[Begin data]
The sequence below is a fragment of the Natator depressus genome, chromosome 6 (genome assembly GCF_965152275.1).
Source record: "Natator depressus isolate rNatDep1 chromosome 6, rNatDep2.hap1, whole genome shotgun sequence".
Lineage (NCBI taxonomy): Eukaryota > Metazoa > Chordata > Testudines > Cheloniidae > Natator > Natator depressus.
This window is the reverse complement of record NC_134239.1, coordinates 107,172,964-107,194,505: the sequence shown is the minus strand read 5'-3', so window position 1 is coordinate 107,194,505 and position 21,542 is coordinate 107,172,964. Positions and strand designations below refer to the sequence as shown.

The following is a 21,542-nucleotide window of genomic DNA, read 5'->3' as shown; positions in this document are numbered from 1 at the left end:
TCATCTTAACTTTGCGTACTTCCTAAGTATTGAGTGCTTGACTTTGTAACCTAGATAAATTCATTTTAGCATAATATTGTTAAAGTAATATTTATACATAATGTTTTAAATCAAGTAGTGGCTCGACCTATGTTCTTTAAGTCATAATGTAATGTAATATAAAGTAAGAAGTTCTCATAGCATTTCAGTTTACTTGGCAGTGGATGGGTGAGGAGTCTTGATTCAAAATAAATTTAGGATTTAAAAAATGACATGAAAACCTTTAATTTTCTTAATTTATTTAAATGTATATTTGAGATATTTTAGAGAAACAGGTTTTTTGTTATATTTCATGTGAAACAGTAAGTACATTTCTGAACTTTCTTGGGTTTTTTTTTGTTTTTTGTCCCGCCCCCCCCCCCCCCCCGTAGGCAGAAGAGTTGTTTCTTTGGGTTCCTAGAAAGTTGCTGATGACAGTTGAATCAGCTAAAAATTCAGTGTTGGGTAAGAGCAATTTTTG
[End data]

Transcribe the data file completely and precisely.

The sequence below is a fragment of the Natator depressus genome, chromosome 6 (genome assembly GCF_965152275.1).
Source record: "Natator depressus isolate rNatDep1 chromosome 6, rNatDep2.hap1, whole genome shotgun sequence".
Lineage (NCBI taxonomy): Eukaryota > Metazoa > Chordata > Testudines > Cheloniidae > Natator > Natator depressus.
This window is the reverse complement of record NC_134239.1, coordinates 107,172,964-107,194,505: the sequence shown is the minus strand read 5'-3', so window position 1 is coordinate 107,194,505 and position 21,542 is coordinate 107,172,964. Positions and strand designations below refer to the sequence as shown.

The following is a 21,542-nucleotide window of genomic DNA, read 5'->3' as shown; positions in this document are numbered from 1 at the left end:
TCATCTTAACTTTGCGTACTTCCTAAGTATTGAGTGCTTGACTTTGTAACCTAGATAAATTCATTTTAGCATAATATTGTTAAAGTAATATTTATACATAATGTTTTAAATCAAGTAGTGGCTCGACCTATGTTCTTTAAGTCATAATGTAATGTAATATAAAGTAAGAAGTTCTCATAGCATTTCAGTTTACTTGGCAGTGGATGGGTGAGGAGTCTTGATTCAAAATAAATTTAGGATTTAAAAAATGACATGAAAACCTTTAATTTTCTTAATTTATTTAAATGTATATTTGAGATATTTTAGAGAAACAGGTTTTTTGTTATATTTCATGTGAAACAGTAAGTACATTTCTGAACTTTCTTGGGTTTTTTTTTGTTTTTTGTCCCGCCCCCCCCCCCCCCCCGTAGGCAGAAGAGTTGTTTCTTTGGGTTCCTAGAAAGTTGCTGATGACAGTTGAATCAGCTAAAAATTCAGTGTTGGGTAAGAGCAATTTTTG